Tips on putting wedding tents up
come in all sizes for all kinds of weddings. You have your little to medium size that will be put up by most who get married at a friends or family member's homes. Mostly these tents will cover a food table and give a little shelter from the weather elements. Or you can have the large wedding tents the kind that turns your backyard or field into a white circus! These tents of course are like a small church and typically have all the chairs for the ceremony under it, the Pastor, and of course the Bride, Groom, Best man, Maid or Honor, flowers, and....well you get the picture. The purpose of this article is to share some common sense tips if you're putting the tents up yourself.
My tips come from many years of Boy Scouts, being married, and attending many weddings.
- First is really try to get a handle on the time of year and your climate. Most of you will know this but overlook it preparing for everything else. That could lead to a disaster for your wedding day. For instance if you live in Florida and want to have an outdoor wedding or wedding reception you know that typically between 3PM and 8PM thunderstorms pop up. The rains come through hitting the palms sounding like a train and then end abruptly. In selecting a tent you probably won't use a little one similar to one you'd take camping.
- That leads me to my second point which is Location, Location, and Location. It's everything. Never place your tent at the bottom of a hill. And if you're in a location that receives decent rainfall during the year then it may be worth your investment of time to think about a few of these. Even if it's a little incline it's still a no, no. Be mindful of the drainage if the rain comes. You don't want even a little trickle of water running through the ground under the tent! You could get away with digging a trench around the top side of the wedding tent to divert any water that could move through. Obviously a flat generally level ground is ideal if rain is in the forecast. Side flaps on the tent would be very useful.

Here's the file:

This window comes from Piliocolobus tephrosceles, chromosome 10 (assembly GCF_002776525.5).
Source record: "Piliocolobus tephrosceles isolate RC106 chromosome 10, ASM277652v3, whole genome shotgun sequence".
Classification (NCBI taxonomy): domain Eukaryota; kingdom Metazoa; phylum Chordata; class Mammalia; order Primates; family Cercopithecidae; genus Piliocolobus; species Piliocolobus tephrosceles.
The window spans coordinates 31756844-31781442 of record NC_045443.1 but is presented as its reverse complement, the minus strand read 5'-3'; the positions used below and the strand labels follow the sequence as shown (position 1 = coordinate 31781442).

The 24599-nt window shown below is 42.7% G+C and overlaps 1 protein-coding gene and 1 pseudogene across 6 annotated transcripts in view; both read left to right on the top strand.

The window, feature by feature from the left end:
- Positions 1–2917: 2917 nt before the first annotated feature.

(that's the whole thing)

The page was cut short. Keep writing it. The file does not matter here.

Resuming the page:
- If the place hosting the wedding is near trees then make sure there are no over hanging branches that are dead. Inspect any tree that's near the tent from top to bottom for potential limbs that could break and come down on the tent during the wedding. In many areas of the country thunderstorms produce what are called straight line winds. These are notoriously mistaken for tornados by the public because of the extensive damage they can do to objects like trees. The difference is a tornado will literally twist the tree where the strait line winds will plow over or uproot and push the tree down. So in an area susceptible to thunderstorms in the spring through early fall be mindful of which way storms would approach from because the winds will be well out in advance of the storm and most of the time the rain.
- Let’s go back to location, location, and location. Be mindful of creeks and rivers that could rise rapidly in thunderstorm downpours. If you know a particular river or creek has flooded at any time in the past then don't put up a wedding tent near it even if there is a slight chance for a thunderstorm.
- Use some good ropes and the right knots. The perfect knot for tents wedding or not is called the taught line hitch. It's allows you to adjust the length of the rope without redoing the knot. A quick search or a question to your local Boy Scout would help you here. Make sure when all the lines are tied up and stakes are in the ground that you but noticeable objects on the rope like flowers or bright wedding ribbon to make one aware of the tripping possibilities.
- Know where the sun will be shining especially if it's an evening wedding. Sunlight in the Brides or Grooms eyes would not be good. In the eyes of your guests would not be a good thing either.
- Make sure there is a good tall post system pitching that wedding tent like a circus tent! If it rains you want it to runoff and not pool just over the wedding.
- If there aren't any flaps be mindful of the wind direction for the sole purpose that it's the Brides wedding day. You want the wind to be blowing into her face so the wedding hair and veil don't flop over from behind into her face.
These are just a few tips on how to put up a wedding tent from a meteorological stand point. The Boy Scout Motto works well with weddings in Being Prepared. Everyone wants your day to be perfect and it can be even if the weather doesn't cooperate.